1. E-mail me, if you know my e-mail address. (Hint: my first name dot my last name at the google web-mail domain.)

2. Send me a message via facebook. This can be a note, or a post on my wall.

3. Leave a comment on my blog. This will no doubt prove the least popular of the options, as I doubt anyone reads my blog any more anyway.

It might be helpful to include what you are planning to create in the text of your message.

More details on First Draft Month to come.

Tuesday, February 12, 2008

Tolkien vs. Jackson, Pt 2

The Tolkien estate is suing New Line Cinema, claiming that New Line has not paid them a cent, other than the initial upfront payment of $62,000. They claim that New Line owes them 7.5% on all three films' process. Apparently, they have been trying to negotiate a settlement with New Line since the release of the films, but have been unable to settle out of court. New Line has also prevented them from auditing the receipts of the last two films.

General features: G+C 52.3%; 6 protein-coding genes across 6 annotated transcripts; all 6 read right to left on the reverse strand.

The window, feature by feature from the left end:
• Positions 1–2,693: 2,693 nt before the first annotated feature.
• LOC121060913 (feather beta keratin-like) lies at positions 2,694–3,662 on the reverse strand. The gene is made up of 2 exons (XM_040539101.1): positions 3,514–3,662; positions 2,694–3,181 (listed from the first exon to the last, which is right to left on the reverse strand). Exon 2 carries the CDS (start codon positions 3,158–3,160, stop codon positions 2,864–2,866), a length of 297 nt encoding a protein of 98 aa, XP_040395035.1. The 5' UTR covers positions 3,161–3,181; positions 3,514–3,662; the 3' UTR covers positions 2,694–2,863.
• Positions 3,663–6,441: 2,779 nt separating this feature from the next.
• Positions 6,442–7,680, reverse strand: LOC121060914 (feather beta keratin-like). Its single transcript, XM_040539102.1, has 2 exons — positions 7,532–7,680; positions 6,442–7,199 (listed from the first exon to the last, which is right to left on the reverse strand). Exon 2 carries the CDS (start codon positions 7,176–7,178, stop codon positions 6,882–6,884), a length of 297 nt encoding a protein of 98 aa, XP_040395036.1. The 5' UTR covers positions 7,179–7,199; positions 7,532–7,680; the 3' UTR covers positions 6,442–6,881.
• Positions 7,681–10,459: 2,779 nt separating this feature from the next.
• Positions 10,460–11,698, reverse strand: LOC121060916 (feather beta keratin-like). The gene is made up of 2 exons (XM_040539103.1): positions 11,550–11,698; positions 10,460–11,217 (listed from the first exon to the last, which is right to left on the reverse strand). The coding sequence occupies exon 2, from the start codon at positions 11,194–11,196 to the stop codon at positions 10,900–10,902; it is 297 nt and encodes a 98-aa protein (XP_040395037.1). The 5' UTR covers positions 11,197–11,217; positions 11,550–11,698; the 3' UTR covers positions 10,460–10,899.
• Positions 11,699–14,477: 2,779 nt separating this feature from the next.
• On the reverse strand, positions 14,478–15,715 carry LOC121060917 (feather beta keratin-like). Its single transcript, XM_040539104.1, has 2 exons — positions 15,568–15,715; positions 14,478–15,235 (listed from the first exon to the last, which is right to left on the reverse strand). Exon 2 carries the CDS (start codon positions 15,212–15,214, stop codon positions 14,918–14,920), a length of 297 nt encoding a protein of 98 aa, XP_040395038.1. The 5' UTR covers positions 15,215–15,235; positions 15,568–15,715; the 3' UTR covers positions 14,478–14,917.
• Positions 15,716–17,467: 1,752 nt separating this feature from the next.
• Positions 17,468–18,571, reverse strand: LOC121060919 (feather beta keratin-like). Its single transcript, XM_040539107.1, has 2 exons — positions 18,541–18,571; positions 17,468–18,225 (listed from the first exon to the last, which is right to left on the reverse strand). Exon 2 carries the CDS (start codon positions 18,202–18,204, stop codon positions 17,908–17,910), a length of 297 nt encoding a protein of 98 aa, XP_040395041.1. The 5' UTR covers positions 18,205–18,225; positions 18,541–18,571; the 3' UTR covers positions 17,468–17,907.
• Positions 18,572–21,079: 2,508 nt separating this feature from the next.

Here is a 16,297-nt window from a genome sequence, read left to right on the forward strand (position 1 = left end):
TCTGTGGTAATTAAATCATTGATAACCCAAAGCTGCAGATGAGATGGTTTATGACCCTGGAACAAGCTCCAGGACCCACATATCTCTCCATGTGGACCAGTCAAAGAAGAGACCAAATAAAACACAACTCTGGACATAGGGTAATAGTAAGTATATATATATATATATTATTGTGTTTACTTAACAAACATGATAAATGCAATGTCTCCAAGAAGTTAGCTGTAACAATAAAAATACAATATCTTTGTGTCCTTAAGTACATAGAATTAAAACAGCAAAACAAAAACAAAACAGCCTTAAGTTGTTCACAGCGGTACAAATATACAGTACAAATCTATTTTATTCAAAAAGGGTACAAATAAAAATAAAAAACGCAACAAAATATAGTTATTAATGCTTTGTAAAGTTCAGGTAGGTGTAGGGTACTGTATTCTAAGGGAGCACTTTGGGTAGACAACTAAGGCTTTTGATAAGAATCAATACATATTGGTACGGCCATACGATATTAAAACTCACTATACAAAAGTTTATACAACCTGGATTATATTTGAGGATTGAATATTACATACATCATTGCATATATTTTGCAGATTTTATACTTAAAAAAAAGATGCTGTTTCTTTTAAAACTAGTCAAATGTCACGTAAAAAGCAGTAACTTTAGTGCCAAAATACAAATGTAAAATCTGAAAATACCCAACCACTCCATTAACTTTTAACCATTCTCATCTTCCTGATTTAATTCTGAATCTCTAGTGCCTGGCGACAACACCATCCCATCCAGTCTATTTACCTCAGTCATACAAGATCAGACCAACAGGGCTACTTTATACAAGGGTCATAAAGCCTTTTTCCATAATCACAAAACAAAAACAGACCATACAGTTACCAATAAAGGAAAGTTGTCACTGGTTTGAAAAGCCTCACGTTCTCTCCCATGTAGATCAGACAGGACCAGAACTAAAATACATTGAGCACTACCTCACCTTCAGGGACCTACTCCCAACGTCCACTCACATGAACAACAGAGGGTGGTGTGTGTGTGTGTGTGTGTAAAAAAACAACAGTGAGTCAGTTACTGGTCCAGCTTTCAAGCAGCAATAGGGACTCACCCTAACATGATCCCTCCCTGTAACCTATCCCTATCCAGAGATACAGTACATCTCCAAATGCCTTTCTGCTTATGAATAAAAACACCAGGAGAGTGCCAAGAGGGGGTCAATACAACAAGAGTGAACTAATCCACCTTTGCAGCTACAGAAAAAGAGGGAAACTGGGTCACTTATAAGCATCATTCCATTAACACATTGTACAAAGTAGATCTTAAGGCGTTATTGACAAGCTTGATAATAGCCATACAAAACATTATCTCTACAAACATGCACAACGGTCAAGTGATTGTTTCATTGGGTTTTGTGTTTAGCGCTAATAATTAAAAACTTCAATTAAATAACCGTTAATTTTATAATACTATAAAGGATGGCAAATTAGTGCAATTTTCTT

If successful, the suit would effectively cancel the upcoming two Hobbit movies.

(So, it's not really Tolkien vs. Jackson, per se, but you get the picture.)

Thursday, February 7, 2008

Tolkien vs. Jackson

I know a lot of people are posting this, but I thought I'd go ahead and mention it too, as I agree with it whole-heartedly. Even more than Aragorn making out with a horse, it was the thematic changes in Peter Jackson's films that were problematic to me.

"The age of man is over. The age of the orc has begun!" Ha-rumph.

Engel, Pt 2